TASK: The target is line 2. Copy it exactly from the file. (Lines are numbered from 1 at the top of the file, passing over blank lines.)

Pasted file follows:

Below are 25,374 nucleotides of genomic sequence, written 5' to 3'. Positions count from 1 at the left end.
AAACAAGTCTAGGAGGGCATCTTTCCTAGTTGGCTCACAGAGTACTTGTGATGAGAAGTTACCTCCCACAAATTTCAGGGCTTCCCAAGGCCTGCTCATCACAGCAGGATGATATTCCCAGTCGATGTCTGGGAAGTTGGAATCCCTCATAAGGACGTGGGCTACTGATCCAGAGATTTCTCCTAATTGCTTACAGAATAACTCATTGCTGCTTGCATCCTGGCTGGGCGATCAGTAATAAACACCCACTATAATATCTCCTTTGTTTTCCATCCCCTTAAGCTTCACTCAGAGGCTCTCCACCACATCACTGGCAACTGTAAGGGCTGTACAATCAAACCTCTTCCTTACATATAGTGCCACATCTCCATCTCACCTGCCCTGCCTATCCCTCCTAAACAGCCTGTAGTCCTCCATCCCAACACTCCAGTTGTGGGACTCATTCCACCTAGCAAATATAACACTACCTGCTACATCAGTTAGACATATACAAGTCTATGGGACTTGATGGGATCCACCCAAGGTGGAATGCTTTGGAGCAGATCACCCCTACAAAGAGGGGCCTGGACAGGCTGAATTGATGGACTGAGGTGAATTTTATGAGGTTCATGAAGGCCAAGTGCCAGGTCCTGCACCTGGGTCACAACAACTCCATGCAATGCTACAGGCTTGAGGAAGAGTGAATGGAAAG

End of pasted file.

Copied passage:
AAACAAGTCTAGGAGGGCATCTTTCCTAGTTGGCTCACAGAGTACTTGTGATGAGAAGTTACCTCCCACAAATTTCAGGGCTTCCCAAGGCCTGCTCATCACAGCAGGATGATATTCCCAGTCGATGTCTGGGAAGTTGGAATCCCTCATAAGGACGTGGGCTACTGATCCAGAGATTTCTCCTAATTGCTTACAGAATAACTCATTGCTGCTTGCATCCTGGCTGGGCGATCAGTAATAAACACCCACTATAATATCTCCTTTGTTTTCCATCCCCTTAAGCTTCACTCAGAGGCTCTCCACCACATCACTGGCAACTGTAAGGGCTGTACAATCAAACCTCTTCCTTACATATAGTGCCACATCTCCATCTCACCTGCCCTGCCTATCCCTCCTAAACAGCCTGTAGTCCTCCATCCCAACACTCCAGTTGTGGGACTCATTCCACCTAGCAAATATAACACTACCTGCTACATCAGTTAGACATATACAAGTCTATGGGACTTGATGGGATCCACCCAAGGTGGAATGCTTTGGAGCAGATCACCCCTACAAAGAGGGGCCTGGACAGGCTGAATTGATGGACTGAGGTGAATTTTATGAGGTTCATGAAGGCCAAGTGCCAGGTCCTGCACCTGGGTCACAACAACTCCATGCAATGCTACAGGCTTGAGGAAGAGTGAATGGAAAG